Monday, January 19, 2009
Show Me The Money!
What do you do when you've completed a project and the client rejects it? Do you charge for it, do you dismiss the fees or do you ask for a percentage of your initial quote?
Actually, depending on the client and your given situation, all three of the above choices apply.
Charging for a rejected project: You can charge full fees if you believe that the client is going to use your project or if you feel that he's not being honest with you in some way. You can also charge full fees if you've delivered the exact requirements, though with writing, this can be difficult as style is hard to compartmentalize. But if you feel you've followed the exact brief and have offered a number of suitable revisions (all of which do take time to write), then don't hesitate to ask for a fee at the end of it.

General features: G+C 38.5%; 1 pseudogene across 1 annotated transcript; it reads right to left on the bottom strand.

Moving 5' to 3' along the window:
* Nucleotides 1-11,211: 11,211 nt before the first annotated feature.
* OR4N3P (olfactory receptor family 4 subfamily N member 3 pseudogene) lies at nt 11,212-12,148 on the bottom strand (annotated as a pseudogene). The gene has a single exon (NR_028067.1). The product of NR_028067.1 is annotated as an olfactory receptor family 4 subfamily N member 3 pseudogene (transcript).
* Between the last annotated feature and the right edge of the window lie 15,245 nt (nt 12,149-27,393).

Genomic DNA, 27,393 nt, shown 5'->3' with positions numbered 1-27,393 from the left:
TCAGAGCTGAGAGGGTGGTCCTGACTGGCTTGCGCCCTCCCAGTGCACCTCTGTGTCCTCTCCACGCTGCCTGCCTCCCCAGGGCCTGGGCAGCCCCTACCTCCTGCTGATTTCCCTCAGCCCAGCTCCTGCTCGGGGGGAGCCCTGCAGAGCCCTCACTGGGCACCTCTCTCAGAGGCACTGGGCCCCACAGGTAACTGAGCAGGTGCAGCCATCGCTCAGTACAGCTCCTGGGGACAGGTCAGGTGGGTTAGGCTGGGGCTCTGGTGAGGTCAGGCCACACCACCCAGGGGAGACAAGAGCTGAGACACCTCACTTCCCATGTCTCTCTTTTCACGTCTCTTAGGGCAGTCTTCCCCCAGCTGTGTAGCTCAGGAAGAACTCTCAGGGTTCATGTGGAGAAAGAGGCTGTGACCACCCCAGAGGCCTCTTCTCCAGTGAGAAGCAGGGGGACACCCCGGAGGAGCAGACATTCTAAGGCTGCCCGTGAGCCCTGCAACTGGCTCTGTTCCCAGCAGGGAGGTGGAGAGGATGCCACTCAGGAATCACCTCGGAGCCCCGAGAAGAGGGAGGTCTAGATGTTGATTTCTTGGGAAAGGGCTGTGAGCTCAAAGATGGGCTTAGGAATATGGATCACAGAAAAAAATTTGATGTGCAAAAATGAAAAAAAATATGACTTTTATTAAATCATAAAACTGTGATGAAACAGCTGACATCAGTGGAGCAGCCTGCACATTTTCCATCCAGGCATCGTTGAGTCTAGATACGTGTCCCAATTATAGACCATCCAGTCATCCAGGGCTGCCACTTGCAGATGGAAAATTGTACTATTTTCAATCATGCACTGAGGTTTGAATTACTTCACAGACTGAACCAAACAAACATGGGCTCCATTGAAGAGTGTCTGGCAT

Dismissing your fees: If you've delivered a project but the client is very unhappy; you may want to rethink asking for a fee. Before doing so however, offer to revise your work first. And if the client still rejects this you can walk away from it; especially if you believe you can get additional work from your client (see previous posts- Fresh Starts) or if you believe charging him for work he's not satisfied with will ruin your reputation (eg.gaining negative feedback on job sites).
Charging a percentage of your fees: If you have spent a considerable time on the project and have followed the brief to the best of your ability, then you may want to consider charging a small percentage for the time you've put in. Most clients will be willing to pay you for your services especially if you've done a good job, even though it's not the style they require.
So, before dismissing a project completely, consider your options and realize that most clients can be won over for other projects to which your writing style may be better suited.